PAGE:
in Samuel Beckett and the primacy of love
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Marianne Moore
David Herd

4 Presenting: Marianne Moore There was no frenzy about Marianne Moore. She composed not in fits and bursts, but patiently, sometimes over several years. She steadfastly refused to envisage herself as inspired. Her writing doesn’t flirt with gibberish. Her principal mode of production was accumulation. In her various notebooks – of quotations and conversations – she amassed the materials that would sometimes, eventually, constitute the fabric of her poems. One readily available way to view her, therefore, is as a collector, an antiquarian, rooting among the

in Enthusiast!
Contemporary Irish and Scottish fiction
Glenda Norquay and Gerry Smyth

ways in which relations between cultural representation and spatial construction are negotiated in each case to produce places called ‘Scotland’ and ‘Ireland’. In the innovations of recent writing, challenging new maps of archipelagic spaces have emerged; yet in the reception of such writing in mainstream culture we can also discern the perpetuation of older patterns of assimilation. I In the preface to the 1829 edition of his novel Waverley (first published in 1814), Walter Scott cited amongst his influences the Anglo-Irish writer Maria Edgeworth, and particularly

in Across the margins
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Ben Okri, Chenjerai Hove, Dambudzo Marechera
Elleke Boehmer

, the emphases have heftily shifted in the oncegrand tale, as recorded in leaders’ autobiographies, of African national coming-into-being. Mid- to late 1980s narratives from a range of writers – Achebe, Farah, Ben Okri, Chenjerai Hove and Dambudzo Marechera, among others (including the early 1980s writing of Bessie Head) – attest that it is the nation’s story as story, and as nightmare, that forms the focus of attention. Writers are now preoccupied with the at-once-liberating-yet-appalling possibility of there being no there there. The fact that women have long been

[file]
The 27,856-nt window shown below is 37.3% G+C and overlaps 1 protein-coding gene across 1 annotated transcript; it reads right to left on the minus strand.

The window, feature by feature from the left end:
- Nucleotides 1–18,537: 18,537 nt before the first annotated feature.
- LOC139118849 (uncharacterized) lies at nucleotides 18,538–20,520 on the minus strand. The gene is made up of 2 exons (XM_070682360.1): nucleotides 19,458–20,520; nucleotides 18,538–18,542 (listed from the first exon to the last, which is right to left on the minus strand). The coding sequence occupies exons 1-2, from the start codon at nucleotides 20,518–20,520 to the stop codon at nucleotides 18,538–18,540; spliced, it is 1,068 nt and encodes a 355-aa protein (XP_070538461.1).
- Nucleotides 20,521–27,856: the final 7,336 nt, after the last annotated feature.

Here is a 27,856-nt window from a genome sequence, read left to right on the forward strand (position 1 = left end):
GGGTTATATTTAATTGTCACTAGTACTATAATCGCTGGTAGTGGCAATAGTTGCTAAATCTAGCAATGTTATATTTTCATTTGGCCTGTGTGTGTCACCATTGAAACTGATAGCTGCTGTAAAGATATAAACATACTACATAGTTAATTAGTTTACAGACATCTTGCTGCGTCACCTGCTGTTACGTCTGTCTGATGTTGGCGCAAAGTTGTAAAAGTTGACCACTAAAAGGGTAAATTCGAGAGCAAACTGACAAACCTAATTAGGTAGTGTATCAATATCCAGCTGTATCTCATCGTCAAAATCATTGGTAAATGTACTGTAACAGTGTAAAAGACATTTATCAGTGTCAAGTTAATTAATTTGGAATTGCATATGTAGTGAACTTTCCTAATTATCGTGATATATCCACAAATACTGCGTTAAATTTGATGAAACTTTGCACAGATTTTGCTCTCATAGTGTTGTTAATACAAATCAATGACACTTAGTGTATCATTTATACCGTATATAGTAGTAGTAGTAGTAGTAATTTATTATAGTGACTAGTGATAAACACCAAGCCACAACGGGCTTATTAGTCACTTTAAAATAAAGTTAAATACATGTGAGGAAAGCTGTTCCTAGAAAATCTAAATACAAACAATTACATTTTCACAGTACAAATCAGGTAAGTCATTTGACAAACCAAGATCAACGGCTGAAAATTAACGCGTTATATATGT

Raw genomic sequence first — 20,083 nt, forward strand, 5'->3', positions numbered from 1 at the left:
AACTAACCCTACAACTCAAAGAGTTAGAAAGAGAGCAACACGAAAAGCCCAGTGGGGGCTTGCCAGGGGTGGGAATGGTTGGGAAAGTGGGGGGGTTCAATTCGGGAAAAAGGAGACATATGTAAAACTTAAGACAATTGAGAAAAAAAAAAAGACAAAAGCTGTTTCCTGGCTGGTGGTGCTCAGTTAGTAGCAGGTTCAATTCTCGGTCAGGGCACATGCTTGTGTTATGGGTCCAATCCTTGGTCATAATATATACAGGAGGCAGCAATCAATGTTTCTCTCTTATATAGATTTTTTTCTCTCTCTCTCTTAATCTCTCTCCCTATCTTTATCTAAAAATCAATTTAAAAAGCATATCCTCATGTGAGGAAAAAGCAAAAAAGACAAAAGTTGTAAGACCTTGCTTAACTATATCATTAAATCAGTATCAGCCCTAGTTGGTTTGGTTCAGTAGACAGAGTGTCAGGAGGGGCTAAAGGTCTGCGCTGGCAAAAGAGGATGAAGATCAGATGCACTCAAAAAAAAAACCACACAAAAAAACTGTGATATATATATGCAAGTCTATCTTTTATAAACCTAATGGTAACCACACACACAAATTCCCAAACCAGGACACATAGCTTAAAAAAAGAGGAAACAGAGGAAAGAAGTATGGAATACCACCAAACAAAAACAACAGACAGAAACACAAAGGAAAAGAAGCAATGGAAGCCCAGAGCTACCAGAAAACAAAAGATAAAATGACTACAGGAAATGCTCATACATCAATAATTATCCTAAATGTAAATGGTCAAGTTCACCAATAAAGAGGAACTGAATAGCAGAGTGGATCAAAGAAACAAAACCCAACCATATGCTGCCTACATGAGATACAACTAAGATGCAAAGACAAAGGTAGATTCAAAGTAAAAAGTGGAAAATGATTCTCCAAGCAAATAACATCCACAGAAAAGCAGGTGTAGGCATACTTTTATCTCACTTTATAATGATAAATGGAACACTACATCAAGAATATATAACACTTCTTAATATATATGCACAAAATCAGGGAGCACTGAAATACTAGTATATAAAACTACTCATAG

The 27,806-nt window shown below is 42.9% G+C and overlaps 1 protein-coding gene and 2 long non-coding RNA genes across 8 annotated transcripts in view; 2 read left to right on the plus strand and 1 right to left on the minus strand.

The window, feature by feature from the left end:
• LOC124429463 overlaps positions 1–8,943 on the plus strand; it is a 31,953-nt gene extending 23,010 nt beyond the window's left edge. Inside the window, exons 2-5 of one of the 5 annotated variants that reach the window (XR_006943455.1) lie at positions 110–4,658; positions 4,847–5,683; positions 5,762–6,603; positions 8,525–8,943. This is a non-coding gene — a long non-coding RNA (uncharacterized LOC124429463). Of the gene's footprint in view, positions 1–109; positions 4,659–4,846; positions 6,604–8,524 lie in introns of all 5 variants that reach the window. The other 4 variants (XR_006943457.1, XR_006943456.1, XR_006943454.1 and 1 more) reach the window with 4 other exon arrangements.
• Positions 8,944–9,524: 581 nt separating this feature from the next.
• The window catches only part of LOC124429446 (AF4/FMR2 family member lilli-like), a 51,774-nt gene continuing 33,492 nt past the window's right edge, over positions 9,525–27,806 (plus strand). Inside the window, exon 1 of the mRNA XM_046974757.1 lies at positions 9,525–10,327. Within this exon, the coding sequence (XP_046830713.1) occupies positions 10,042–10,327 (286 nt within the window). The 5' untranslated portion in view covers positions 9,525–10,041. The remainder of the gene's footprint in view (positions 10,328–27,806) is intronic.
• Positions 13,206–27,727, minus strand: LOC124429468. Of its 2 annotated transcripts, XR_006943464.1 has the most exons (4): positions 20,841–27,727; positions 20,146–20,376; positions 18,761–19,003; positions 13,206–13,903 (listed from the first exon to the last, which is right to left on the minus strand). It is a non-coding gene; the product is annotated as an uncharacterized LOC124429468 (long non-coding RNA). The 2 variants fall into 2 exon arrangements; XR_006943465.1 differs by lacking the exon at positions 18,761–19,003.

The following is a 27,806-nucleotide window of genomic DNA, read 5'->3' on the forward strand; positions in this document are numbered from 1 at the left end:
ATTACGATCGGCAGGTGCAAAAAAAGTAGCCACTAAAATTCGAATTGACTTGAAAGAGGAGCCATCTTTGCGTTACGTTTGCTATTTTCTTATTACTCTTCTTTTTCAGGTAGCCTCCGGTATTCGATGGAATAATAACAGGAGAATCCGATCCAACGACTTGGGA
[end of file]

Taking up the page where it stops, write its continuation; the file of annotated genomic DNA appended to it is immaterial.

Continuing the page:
in Stories of women
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Elleke Boehmer

pertains whether we look at the arena of postcolonial national politics – at national pageantry, presidential cavalcades, garlanded grandstands – or, as in this book Stories of Women, within the somewhat more secluded spaces of national literatures and the writing of the nation. Gender, the nation and postcolonial narrative As in the cross-section of a tree trunk that is nowhere unmarked by its grain – by that pattern expressing its history – so, too, is the nation informed throughout by its gendered history, by the normative masculinities and femininities that have

in Stories of women
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Postcolonial women writers in a transnational frame
Elleke Boehmer

organisation which has historically, however, often sidelined women’s issues.) In what ways have feminist critics of women’s writing found in the cross-national and diasporic a hospitable axis on which to place their reading of this work? To attempt this question should give a perspective on the hegemony of the transnational in postcolonial criticism; those ways in which the postcolonial novel today, defined as diasporic and multilingual, yet often Eurocentric in reference, is seen in contradistinction to the 1960s novel of decolonisation based in the nation. By way of

in Stories of women